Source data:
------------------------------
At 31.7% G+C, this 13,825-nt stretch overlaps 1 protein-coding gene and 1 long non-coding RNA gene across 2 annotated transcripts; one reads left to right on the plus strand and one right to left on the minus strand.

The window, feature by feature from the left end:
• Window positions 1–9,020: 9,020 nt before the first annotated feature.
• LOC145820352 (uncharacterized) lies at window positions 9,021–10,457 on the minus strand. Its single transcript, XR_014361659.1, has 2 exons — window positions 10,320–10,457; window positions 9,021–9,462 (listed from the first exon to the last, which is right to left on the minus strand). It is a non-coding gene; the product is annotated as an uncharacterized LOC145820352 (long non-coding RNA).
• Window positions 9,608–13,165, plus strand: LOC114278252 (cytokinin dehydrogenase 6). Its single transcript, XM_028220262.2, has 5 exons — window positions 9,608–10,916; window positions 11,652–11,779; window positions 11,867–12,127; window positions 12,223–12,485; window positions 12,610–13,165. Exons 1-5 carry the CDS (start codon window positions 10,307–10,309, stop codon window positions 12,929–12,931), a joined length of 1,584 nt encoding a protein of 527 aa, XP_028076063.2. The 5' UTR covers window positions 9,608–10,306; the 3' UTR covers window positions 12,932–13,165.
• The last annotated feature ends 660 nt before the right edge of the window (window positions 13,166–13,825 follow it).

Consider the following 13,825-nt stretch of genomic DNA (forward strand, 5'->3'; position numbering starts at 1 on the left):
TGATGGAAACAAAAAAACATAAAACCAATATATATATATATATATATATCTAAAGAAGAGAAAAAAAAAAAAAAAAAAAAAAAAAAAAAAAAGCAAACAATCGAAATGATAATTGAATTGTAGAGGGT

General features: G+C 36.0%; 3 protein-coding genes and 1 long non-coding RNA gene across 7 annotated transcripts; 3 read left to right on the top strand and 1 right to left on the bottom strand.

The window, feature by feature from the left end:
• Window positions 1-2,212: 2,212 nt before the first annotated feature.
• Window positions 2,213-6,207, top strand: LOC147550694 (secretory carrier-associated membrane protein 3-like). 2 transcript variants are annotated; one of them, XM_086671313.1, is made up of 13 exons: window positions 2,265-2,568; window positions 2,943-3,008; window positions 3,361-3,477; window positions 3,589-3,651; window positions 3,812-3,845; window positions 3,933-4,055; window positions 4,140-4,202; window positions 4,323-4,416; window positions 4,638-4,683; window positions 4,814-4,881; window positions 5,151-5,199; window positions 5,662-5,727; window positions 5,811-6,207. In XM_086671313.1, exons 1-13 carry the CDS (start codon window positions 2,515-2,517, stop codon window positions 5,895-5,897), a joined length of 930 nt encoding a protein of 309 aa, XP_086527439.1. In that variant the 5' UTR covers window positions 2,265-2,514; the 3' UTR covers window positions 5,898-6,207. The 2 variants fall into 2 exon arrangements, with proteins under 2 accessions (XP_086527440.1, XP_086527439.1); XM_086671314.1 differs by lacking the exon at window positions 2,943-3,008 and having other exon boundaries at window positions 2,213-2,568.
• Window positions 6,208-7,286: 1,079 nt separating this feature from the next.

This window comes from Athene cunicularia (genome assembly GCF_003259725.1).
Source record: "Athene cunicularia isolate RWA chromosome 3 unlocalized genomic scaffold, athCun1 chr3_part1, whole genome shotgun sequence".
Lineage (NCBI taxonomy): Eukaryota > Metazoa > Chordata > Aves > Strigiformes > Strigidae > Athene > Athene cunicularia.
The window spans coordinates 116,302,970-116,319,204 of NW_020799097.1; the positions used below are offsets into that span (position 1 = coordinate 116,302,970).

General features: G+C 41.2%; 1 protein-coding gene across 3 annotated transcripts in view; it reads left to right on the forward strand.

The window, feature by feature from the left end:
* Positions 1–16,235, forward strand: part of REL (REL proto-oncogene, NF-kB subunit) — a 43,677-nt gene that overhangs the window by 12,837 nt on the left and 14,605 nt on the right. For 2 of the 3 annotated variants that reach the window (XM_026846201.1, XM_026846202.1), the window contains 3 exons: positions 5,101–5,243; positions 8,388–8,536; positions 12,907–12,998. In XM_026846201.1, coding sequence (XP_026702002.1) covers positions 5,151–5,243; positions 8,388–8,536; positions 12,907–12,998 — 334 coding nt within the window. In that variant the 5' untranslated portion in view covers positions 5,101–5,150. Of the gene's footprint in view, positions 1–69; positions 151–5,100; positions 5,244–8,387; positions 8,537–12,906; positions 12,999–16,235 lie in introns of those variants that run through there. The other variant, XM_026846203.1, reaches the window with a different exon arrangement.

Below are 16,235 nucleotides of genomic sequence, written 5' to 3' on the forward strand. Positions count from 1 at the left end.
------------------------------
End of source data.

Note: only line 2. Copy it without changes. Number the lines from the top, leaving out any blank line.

The window, feature by feature from the left end: